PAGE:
Northern Lights

Earthquake

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What to do when the ground starts to shake?

Flickr/duskblackwolf

By Miranda Weiss

January 28, 2016


 

 

When it started at 1:30 in the morning last Sunday, our bed felt like a boat pushed out into rough seas. Huge rollers lifted us, and then we plunged. A heavy chop pummeled our small craft, making it shimmy and creak. Gusts of wind were loud in our ears.

I sat up and sputtered to my husband: “Earthquake! The kids!”

While the three-year-old halfway dozed in the bottom bunk, the six-year-old above her was sitting upright and terrified in her swaying bed. The flying bridge always rocks the most in a storm. In the glow of a nightlight, we lowered her off the bed as we heard something shatter downstairs. A wine glass maybe, from where it sat drying on the counter after the previous night’s dinner with friends, or a mug wiggling out of the cupboard.

As the shaking continued, I pulled the six-year-old onto my lap, where I sat in my underwear in the middle of the floor.

“What should we do?”

“Let’s get in the bathtub,” my husband advised.

“What?” I gasped. “That makes no sense!” Books were slumping off shelves, and then something harder and metallic smacked onto the wooden floor.

We were in the midst of a 7.1 magnitude earthquake and were debating whether the bathtub was a safe place to ride it out.

I’ve experienced many earthquakes since moving to Alaska—earthquakes that made parked cars sway outside my window or that left ceiling lamps swinging vigorously on chains above my head. Those quakes have always felt like waiting games: Is the shaking going to stop or do I actually need to do something? But this time, the waiting felt endless.

It is easy to accept in a rational way that we live along the Pacific Rim of Fire, the most seismically active region in the world, harder to bring this reality into the practice of our daily lives. We’ve done nothing to prepare for a serious quake. And although time and again we’ve heard we should head for a doorframe or huddle beneath a table, in the moment of panic, we did neither. We just waited.

Finally the trembling stopped. It had lasted only about half a minute. The three–year-old drifted back into sleep, but the six-year-old, who, like my husband and me, had been jolted awake by a shot of adrenaline, refused to go back to bed. We took her into ours and lay with her between us while we scanned our phones for updates. Judging by the online banter, the whole town was wide awake. And no one felt like sleep. Someone suggested we all meet at the largest bar in town for wings and drinks.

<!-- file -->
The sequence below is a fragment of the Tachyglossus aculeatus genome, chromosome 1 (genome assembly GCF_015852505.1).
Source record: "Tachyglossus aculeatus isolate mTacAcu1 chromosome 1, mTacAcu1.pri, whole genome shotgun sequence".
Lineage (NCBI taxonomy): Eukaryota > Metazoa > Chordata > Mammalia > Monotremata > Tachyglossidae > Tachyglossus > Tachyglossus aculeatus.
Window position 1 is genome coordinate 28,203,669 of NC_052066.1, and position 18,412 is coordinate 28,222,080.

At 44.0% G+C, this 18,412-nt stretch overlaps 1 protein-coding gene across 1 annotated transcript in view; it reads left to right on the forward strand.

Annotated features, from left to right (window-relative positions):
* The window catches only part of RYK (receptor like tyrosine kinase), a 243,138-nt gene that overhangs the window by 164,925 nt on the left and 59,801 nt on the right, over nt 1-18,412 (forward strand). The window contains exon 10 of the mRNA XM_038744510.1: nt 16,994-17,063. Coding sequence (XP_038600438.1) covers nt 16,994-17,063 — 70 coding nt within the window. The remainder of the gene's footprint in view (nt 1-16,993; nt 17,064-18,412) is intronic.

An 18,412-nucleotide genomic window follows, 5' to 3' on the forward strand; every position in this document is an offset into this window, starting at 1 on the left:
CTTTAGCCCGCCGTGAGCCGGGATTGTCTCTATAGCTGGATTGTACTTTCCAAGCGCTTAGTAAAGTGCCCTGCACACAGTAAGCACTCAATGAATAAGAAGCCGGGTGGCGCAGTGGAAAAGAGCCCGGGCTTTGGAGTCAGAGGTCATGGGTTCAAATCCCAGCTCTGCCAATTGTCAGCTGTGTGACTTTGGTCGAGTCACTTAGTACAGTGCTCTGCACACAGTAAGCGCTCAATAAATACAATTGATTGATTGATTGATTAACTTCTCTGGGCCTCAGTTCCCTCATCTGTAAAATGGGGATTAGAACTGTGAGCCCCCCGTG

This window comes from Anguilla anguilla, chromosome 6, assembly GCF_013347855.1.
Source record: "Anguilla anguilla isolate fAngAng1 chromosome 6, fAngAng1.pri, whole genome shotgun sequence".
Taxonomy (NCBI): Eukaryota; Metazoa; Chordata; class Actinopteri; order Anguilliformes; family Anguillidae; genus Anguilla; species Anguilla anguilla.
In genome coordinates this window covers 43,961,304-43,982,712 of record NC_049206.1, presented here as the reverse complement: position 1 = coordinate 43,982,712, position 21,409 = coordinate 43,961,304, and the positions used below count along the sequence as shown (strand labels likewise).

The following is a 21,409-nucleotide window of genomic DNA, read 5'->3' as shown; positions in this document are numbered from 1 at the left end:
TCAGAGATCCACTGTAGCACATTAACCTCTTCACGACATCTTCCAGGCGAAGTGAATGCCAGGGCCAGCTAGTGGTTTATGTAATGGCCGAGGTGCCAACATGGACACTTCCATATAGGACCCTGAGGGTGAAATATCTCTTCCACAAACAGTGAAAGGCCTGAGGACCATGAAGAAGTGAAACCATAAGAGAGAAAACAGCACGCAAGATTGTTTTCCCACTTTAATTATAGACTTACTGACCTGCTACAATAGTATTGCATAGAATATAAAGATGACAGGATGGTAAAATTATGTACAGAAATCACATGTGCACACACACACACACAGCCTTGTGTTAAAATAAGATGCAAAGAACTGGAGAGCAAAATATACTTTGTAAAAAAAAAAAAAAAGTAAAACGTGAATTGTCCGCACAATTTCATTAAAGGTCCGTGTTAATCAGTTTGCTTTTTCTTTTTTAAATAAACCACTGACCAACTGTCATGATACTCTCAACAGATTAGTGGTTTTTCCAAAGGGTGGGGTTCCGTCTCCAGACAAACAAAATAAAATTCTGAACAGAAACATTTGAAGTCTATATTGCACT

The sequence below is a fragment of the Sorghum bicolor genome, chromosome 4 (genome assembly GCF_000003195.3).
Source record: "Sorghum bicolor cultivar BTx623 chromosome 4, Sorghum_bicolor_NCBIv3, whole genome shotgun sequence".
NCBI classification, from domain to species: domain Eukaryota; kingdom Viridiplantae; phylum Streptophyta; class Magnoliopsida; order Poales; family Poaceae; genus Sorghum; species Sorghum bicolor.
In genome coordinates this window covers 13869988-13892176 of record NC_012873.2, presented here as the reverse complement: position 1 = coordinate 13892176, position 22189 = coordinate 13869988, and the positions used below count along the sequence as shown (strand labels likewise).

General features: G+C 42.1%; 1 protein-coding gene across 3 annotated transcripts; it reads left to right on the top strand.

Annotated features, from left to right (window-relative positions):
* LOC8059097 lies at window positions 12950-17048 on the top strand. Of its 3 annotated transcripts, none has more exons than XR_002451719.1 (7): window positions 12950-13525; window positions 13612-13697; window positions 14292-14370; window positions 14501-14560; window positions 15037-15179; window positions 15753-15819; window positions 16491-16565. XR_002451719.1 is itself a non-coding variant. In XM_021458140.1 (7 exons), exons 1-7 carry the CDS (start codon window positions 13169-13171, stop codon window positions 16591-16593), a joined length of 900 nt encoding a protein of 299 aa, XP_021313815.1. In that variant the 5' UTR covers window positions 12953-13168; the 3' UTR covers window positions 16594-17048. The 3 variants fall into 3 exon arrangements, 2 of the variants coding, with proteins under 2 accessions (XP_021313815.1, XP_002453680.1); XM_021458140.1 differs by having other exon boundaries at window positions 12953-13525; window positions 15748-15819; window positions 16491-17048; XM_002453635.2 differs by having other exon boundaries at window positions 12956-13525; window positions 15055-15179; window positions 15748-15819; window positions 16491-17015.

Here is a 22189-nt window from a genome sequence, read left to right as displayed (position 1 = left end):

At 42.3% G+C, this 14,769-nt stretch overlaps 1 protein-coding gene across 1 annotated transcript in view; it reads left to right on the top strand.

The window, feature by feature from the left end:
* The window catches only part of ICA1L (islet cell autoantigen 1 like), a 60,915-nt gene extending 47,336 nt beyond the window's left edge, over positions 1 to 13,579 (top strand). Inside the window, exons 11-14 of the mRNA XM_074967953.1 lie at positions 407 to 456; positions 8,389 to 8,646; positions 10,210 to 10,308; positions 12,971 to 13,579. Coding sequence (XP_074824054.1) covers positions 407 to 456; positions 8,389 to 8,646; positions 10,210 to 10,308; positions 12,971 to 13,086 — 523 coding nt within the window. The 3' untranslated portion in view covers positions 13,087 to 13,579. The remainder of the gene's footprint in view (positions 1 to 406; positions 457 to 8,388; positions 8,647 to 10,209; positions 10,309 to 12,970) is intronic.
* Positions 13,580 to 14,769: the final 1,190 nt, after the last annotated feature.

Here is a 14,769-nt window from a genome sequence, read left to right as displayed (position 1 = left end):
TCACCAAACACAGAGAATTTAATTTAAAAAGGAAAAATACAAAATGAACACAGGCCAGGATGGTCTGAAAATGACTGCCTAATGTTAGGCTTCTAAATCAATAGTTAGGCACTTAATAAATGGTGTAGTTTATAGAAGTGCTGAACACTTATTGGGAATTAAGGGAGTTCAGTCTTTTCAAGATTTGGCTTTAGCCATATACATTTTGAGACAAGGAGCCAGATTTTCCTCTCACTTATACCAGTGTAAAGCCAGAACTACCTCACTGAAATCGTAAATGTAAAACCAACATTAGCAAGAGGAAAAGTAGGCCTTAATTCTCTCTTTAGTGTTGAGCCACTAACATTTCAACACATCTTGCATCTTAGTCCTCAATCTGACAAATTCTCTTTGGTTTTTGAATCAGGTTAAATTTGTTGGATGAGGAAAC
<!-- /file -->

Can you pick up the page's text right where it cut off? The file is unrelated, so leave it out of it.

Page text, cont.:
Despite the severity of the earthquake, damage was limited. But the shaking did leave a crack over a foot wide in a road 70 miles north of us. And natural gas fires destroyed a few homes in that area. Nearby, one friend lost a few family heirlooms. Another got a crack in her drywall. Grocery stores had a lot of cleanup to do on Sunday morning. At our house, the quake broke a doll-sized teapot that neither of my girls play with anymore. That was the crash we’d heard.

For a while, all I could think about was how terrifying it must have been to live through the 1964 earthquake in Alaska, a 9.2-magnitude temblor that killed 139 people, sent tsunamis as far south as California, and destroyed downtown Anchorage. That quake released more than 1,000 times the energy of the rattler last weekend. I’ve heard accounts from 50 years ago of massive landslides bringing whole neighborhoods down, bathtubs shooting out the sides of houses, and huge waves dumping boats far inland. The retreating water left tall spruce trees festooned with jellyfish.

In the days that followed our quake, we relived it in photos and videos. Security camera footage from a bar down the street shows first the liquid in all the glass vessels on the counter starting to jiggle and then, from out of the frame, a bottle drops to the floor and then another comes shooting across the screen. Then the shaking gets fierce, and, like penguins diving en masse into the sea, dozens of bottles plummet off counters and shelves.

Around town, people started talking about survival kits and contingency plans. A friend asked if she could list us as contacts in an emergency bag she’s creating for her daughter. No bathtub debates for us, next time. It’ll be Drop, Cover, and Hold On. And, when we get around to it, we’ll put together that emergency kit.


Miranda Weiss is the author of Tide, Feather, Snow: A Life in Alaska. She is a science and nature writer in Homer, Alaska.


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